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Hoffmann, R. A wiki for the life sciences where authorship matters. Nature Genetics (2008)

A new class of receptor for herpes simplex virus has heptad repeat motifs that are common to membrane fusion proteins.

We isolated a human cDNA by expression cloning and characterized its gene product as a new human protein that enables entry and infection of herpes simplex virus (HSV). The gene, designated hfl-B5, encodes a type II cell surface membrane protein, B5, that is broadly expressed in human primary tissue and cell lines. It contains a high-scoring heptad repeat at the extracellular C terminus that is predicted to form an alpha-helix for coiled coils like those in cellular SNAREs or in some viral fusion proteins. A synthetic 30-mer peptide that has the same sequence as the heptad repeat alpha-helix blocks HSV infection of B5-expressing porcine cells and human HEp-2 cells. Transient expression of human B5 in HEp-2 cells results in increased polykarocyte formation even in the absence of viral proteins. The B5 protein fulfills all criteria as a receptor or coreceptor for HSV entry. Use by HSV of a human cellular receptor, such as B5, that contains putative membrane fusion domains provides an example where a pathogenic virus with broad tropism has usurped a widely expressed cellular protein to function in infection at events that lead to membrane fusion.[1]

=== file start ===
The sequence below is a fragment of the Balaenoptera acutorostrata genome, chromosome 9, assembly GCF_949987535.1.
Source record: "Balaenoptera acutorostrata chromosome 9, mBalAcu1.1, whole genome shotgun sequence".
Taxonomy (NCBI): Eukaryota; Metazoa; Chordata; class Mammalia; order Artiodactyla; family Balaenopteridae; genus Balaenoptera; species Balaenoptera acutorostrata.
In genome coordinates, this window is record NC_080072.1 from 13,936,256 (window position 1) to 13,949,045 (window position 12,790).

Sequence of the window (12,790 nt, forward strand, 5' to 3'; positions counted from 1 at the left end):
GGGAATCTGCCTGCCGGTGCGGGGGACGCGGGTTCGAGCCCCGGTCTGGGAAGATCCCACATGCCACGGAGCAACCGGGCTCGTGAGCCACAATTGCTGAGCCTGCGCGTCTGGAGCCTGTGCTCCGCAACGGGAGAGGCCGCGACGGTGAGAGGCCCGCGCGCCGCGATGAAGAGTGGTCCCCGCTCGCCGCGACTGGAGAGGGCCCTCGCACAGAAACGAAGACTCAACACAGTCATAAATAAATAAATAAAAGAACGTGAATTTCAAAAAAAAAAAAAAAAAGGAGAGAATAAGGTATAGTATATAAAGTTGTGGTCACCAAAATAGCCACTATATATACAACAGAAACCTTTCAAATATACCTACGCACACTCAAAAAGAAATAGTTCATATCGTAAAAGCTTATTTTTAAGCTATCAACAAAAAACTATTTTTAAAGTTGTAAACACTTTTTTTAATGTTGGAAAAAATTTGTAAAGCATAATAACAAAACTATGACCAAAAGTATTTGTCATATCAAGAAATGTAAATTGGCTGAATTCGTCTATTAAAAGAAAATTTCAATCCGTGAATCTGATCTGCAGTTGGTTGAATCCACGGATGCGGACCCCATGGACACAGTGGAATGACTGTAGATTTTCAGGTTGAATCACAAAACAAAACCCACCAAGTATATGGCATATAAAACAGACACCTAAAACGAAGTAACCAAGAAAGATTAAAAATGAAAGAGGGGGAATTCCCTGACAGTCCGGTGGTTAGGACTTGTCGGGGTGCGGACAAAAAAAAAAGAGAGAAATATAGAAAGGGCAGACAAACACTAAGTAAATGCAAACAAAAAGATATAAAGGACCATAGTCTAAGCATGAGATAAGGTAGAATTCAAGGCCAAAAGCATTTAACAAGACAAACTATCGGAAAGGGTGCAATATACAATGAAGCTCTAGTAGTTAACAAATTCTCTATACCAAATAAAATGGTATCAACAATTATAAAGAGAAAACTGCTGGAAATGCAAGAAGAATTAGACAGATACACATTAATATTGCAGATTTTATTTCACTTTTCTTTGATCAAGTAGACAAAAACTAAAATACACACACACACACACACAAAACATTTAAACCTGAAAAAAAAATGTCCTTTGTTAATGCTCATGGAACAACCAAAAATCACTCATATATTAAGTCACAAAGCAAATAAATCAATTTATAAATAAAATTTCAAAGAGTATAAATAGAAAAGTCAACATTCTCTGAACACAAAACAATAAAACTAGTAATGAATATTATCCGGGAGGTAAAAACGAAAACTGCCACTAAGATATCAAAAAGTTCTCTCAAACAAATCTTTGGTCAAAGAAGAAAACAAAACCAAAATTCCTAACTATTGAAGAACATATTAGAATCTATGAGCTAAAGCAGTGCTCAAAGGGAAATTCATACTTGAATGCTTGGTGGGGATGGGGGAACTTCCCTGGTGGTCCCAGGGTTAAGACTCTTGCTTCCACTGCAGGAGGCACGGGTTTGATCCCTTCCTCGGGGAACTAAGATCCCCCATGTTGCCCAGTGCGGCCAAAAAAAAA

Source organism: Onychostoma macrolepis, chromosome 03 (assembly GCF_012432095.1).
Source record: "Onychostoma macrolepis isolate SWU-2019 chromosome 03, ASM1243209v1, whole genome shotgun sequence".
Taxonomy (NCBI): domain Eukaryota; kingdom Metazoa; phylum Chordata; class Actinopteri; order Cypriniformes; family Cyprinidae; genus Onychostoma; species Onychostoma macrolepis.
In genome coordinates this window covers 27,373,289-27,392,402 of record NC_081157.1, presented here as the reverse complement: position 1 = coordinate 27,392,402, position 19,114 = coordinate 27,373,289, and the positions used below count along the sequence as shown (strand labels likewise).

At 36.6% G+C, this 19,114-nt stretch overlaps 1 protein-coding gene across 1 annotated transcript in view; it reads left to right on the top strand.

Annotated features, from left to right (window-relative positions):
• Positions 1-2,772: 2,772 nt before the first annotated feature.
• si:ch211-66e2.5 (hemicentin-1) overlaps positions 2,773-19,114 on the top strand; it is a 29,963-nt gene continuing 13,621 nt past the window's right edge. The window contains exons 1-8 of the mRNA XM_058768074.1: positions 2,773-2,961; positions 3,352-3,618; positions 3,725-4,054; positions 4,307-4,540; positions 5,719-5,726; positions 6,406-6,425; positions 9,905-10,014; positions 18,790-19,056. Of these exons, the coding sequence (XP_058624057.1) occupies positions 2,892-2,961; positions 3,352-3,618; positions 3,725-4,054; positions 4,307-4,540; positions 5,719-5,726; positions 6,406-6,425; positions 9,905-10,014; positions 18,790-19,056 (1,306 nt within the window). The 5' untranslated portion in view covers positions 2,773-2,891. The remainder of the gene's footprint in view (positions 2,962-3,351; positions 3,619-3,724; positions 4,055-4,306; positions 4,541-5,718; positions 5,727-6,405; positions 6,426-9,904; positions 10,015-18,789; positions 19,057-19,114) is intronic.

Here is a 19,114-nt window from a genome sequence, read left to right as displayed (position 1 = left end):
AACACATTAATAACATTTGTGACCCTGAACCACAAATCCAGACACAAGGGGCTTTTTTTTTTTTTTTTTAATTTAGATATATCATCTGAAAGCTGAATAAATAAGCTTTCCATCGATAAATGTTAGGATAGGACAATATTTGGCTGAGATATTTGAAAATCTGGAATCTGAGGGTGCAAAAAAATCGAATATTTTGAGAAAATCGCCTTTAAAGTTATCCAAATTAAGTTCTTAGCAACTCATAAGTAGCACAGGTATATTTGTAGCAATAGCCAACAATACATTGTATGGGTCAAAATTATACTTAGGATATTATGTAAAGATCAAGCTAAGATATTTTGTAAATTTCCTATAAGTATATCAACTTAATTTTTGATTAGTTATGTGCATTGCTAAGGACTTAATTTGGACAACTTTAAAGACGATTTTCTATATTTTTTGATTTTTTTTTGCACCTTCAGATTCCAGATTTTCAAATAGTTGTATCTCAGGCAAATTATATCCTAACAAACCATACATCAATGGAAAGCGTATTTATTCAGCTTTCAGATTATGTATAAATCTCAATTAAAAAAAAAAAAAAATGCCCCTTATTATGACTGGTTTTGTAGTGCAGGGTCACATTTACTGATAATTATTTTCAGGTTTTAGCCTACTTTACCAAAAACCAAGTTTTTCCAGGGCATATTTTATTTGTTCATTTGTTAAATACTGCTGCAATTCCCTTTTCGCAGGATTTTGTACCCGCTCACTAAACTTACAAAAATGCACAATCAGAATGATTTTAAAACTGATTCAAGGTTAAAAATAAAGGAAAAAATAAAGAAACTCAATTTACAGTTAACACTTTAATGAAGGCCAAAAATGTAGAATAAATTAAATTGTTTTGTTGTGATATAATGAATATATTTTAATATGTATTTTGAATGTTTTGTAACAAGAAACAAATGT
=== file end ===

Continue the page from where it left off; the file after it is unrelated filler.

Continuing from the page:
1. A new class of receptor for herpes simplex virus has heptad repeat motifs that are common to membrane fusion proteins. Perez, A., Li, Q.X., Perez-Romero, P., Delassus, G., Lopez, S.R., Sutter, S., McLaren, N., Fuller, A.O. J. Virol. (2005) [Pubmed]
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